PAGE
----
I agree with Amy #4. I have life insurance on both of my children thru my employer (as a rider on my own life insurance). It costs less than a dollar every paycheck for $10,000 in coverage. If I keep it until they turn 18, I will have only paid in around $500. If the unthinkable should happen and the life insurance pays out, I will not have to worry about trying to pay for a funeral.

  6. Johanna says:

    Q10: “For a long time, we simply followed their pediatrician’s recommendation that we feed them normally by essentially preparing two different meals each day or by serving them a vegan meal with a heavy protein component to it.”

    I’m confused about how to parse this sentence. If “feeding them normally” means feeding them meat, then I take issue with the implication that a vegan diet is not normal. If “feeding them normally” means feeding them either meat or vegan food, then I have to ask: “feeding them normally” as opposed to what?

    I don’t have kids and don’t know a whole lot about childhood nutrition. But to quote an article from the Vegetarian Resource Group: “Of course it takes time and thought to feed vegan children. Shouldn’t feeding of any child require time and thought?”

    And there are many protein-rich vegan foods other than beans: There’s tofu, tempeh, and other soy foods, plus seitan, all of which can be cooked and seasoned in as many ways as meat can be. There are nuts and seeds (and nut butters and seed butters). There’s quinoa and other protein-rich grains.

    I’d encourage any parent who’s considering raising children on a vegan diet to research the issue thoroughly, and not put too much stock in Trent’s opinion that it’s too hard.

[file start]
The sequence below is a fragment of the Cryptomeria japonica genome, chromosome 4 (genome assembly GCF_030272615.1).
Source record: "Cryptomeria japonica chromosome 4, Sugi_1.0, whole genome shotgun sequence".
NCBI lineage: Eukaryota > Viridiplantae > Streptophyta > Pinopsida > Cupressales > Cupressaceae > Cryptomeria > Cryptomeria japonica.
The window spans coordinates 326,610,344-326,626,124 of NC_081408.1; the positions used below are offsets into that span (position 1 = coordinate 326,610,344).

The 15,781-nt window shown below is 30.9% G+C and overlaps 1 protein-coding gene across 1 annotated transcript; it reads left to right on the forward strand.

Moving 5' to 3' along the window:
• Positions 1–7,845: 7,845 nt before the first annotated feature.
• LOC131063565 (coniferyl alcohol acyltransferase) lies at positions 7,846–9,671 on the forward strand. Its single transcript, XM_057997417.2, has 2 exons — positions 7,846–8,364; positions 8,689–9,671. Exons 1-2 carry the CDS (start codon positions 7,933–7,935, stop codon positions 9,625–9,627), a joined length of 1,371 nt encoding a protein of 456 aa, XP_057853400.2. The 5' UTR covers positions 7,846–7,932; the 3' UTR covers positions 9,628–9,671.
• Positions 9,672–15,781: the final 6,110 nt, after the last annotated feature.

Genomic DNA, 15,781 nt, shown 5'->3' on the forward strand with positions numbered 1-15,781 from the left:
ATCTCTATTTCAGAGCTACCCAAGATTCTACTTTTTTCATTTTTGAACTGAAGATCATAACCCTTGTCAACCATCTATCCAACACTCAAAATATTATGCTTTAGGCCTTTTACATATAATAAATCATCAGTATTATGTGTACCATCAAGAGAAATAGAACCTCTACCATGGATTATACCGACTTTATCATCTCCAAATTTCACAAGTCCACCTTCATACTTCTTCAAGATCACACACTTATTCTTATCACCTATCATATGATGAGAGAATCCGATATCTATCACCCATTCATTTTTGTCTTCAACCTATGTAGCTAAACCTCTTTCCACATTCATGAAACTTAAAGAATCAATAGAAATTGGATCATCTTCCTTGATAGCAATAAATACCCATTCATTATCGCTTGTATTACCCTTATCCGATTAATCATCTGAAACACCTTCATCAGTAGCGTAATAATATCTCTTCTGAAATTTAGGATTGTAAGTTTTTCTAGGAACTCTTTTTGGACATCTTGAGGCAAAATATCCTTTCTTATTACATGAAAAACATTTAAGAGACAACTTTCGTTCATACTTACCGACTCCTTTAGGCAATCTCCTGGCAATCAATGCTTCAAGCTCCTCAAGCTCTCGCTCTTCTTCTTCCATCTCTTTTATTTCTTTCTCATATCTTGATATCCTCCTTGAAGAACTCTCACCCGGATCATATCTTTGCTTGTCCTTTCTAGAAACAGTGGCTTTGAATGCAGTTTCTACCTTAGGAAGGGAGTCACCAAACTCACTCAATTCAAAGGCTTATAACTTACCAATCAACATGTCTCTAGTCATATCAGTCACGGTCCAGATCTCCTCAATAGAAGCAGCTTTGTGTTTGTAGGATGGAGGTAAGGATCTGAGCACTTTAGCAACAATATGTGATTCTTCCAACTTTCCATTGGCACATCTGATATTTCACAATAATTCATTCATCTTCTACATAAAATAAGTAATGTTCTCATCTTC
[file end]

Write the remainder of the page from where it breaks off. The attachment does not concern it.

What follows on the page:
7. valleycat1 says:

    #6 Johanna & Q10 – also, most Americans focus too much on eating protein (you don’t have to eat meat or even beans every meal, and your body can build the required molecules anyway if you eat a variety of veggies/fruits/grains/nuts). Yes, young children have specific dietary needs, but I have several friends & family members who have raised their children as vegans & the kids are healthy & happy.

  8. Johanna says:

    Q6: Ryan, Trent is misinformed on this issue. By law, a delinquent debt (I’m assuming that’s what these are) is supposed to fall off your credit report seven years after the date of delinquency, regardless of whether you later pay it off. The law is not always followed, though, which is why it’s important to get an agreement in writing with any debt collector about how the debt will appear on your credit report before you give them any money.

    Even if the debt falls off your credit report, though, that doesn’t mean you’re home free, because the debt still may be within the statute of limitations, meaning that you can be legally sued for it. These laws vary by state, and the statute of limitations “clock” can generally be reset.

    See the article “Is there a statute of limitations of debt?” by Liz Weston for more information.

  9. Chris says:

    Q9. We were able to pay off our two homes we have lived in, off early. It is a GREAT Feeling!!

  10. Julia says:

    Q9: The fee to release the lien is something you may be charged. The mortgage holder makes no money off of you, the county you live in requires it to process the paperwork. You can contact the county to see what the fee is and if the bank is higher, ask if they send you the paperwork to release the lien and file the paperwork yourself.

  11. AnnJo says:

    Alan @Q9 –

    The papers you can expect to get back are your original Promissory Note, marked “paid,” and if you signed a Deed of Trust, a recorded Reconveyance; if you signed a Mortgage, a recorded Release of Mortgage Lien; and if you signed a Real Estate Contract, a recorded Warranty Fulfillment Deed. (Titles may vary slightly by state).

    These are handled differently in different states, but in many states, a fee must be paid to a trustee under the Deed of Trust to reconvey the Deed of Trust, signifying that the Promissory Note it secured has been paid off, and a further fee must be paid to the County Recorder to record the reconveyance. If a true mortgage was used instead of a deed of trust, then a release must be prepared and recorded. These tasks are handled by the lender, but when you took out the loan, almost certainly you promised to pay the fees for the lender to do this.